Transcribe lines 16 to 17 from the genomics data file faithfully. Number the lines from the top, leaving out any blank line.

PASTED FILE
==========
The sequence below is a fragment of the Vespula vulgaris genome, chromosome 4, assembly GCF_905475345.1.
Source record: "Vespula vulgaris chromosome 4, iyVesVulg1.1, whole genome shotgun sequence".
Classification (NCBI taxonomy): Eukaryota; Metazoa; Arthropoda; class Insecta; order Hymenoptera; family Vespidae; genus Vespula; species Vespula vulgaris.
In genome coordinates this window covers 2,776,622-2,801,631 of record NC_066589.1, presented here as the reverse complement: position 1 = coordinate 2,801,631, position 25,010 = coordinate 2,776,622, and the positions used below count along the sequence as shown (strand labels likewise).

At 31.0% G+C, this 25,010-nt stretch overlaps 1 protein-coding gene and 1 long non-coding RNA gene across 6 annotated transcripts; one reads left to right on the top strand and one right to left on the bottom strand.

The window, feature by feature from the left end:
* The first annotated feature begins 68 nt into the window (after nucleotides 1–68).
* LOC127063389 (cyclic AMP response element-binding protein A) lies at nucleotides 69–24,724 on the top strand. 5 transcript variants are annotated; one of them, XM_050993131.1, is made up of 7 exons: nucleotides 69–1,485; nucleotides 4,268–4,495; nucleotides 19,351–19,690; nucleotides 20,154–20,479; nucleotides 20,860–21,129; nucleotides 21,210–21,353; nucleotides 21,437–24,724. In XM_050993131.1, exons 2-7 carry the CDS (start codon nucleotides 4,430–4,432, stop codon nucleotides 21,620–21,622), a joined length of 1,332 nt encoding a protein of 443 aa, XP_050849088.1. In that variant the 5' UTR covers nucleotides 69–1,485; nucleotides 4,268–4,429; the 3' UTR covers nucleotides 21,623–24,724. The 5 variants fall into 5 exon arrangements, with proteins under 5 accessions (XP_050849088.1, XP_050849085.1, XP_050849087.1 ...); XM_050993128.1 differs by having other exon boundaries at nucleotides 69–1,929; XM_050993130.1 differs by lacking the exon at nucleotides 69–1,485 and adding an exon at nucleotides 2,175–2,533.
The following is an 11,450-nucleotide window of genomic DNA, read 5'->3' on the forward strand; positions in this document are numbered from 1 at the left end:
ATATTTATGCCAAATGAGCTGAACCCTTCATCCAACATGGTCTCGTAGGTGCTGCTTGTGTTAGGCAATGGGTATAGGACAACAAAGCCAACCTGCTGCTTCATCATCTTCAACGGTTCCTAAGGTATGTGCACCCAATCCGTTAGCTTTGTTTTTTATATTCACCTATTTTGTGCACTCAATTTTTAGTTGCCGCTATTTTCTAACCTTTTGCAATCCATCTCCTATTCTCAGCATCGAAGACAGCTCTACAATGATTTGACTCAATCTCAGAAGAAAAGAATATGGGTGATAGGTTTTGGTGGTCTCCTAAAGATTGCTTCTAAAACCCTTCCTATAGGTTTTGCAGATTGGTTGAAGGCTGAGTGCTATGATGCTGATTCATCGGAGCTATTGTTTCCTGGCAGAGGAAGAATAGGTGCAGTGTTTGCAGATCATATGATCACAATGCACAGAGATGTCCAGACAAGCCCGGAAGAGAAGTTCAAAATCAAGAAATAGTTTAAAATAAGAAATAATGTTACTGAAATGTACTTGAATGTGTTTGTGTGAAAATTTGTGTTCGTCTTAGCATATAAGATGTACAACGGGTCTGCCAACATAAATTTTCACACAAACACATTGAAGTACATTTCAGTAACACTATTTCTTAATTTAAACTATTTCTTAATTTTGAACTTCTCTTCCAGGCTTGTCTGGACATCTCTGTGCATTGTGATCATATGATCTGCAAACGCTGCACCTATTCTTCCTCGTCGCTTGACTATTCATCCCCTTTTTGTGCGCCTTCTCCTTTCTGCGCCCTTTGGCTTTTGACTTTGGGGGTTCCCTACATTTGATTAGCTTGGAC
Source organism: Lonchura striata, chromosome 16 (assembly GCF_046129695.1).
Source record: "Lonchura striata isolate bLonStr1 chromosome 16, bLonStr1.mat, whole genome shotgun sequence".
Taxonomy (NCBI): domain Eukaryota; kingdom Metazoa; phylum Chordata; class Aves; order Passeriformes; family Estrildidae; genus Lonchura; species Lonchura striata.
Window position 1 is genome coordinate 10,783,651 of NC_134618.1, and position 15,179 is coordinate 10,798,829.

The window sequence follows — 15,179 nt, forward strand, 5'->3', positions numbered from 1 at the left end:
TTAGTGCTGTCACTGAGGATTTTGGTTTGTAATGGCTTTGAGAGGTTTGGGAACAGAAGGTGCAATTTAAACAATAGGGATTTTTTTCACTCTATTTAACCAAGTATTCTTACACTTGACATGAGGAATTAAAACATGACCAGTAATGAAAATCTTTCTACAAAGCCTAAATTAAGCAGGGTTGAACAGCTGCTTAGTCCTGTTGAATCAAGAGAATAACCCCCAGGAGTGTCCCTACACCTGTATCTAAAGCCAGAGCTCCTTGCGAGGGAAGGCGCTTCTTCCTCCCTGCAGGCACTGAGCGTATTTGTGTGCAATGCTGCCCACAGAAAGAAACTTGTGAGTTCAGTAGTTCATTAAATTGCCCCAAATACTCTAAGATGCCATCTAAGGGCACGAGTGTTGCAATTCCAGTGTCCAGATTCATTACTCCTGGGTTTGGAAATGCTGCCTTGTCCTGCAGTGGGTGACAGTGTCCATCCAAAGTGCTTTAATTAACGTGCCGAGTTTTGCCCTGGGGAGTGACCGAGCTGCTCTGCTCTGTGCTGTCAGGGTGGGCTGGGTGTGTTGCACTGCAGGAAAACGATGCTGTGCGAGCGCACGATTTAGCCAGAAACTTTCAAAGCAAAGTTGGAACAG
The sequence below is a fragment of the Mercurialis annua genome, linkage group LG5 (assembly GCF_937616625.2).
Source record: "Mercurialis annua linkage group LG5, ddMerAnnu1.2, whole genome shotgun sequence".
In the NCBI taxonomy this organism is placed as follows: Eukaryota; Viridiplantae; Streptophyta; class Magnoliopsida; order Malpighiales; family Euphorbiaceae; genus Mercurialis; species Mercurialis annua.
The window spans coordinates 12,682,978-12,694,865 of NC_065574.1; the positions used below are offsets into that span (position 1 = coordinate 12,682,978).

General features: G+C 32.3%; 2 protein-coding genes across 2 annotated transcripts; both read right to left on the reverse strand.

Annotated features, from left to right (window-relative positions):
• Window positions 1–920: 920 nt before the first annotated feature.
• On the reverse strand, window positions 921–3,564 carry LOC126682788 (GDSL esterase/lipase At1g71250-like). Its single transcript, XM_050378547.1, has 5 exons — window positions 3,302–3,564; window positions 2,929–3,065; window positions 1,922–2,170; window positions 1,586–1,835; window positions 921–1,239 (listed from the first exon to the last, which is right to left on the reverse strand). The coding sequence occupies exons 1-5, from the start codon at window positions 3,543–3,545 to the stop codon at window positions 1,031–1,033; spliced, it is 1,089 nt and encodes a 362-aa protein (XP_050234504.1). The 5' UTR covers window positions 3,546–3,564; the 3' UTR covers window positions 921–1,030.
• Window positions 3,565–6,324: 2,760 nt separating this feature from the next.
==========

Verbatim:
TTAGTGCTGTCACTGAGGATTTTGGTTTGTAATGGCTTTGAGAGGTTTGGGAACAGAAGGTGCAATTTAAACAATAGGGATTTTTTTCACTCTATTTAACCAAGTATTCTTACACTTGACATGAGGAATTAAAACATGACCAGTAATGAAAATCTTTCTACAAAGCCTAAATTAAGCAGGGTTGAACAGCTGCTTAGTCCTGTTGAATCAAGAGAATAACCCCCAGGAGTGTCCCTACACCTGTATCTAAAGCCAGAGCTCCTTGCGAGGGAAGGCGCTTCTTCCTCCCTGCAGGCACTGAGCGTATTTGTGTGCAATGCTGCCCACAGAAAGAAACTTGTGAGTTCAGTAGTTCATTAAATTGCCCCAAATACTCTAAGATGCCATCTAAGGGCACGAGTGTTGCAATTCCAGTGTCCAGATTCATTACTCCTGGGTTTGGAAATGCTGCCTTGTCCTGCAGTGGGTGACAGTGTCCATCCAAAGTGCTTTAATTAACGTGCCGAGTTTTGCCCTGGGGAGTGACCGAGCTGCTCTGCTCTGTGCTGTCAGGGTGGGCTGGGTGTGTTGCACTGCAGGAAAACGATGCTGTGCGAGCGCACGATTTAGCCAGAAACTTTCAAAGCAAAGTTGGAACAG
The sequence below is a fragment of the Mercurialis annua genome, linkage group LG5 (assembly GCF_937616625.2).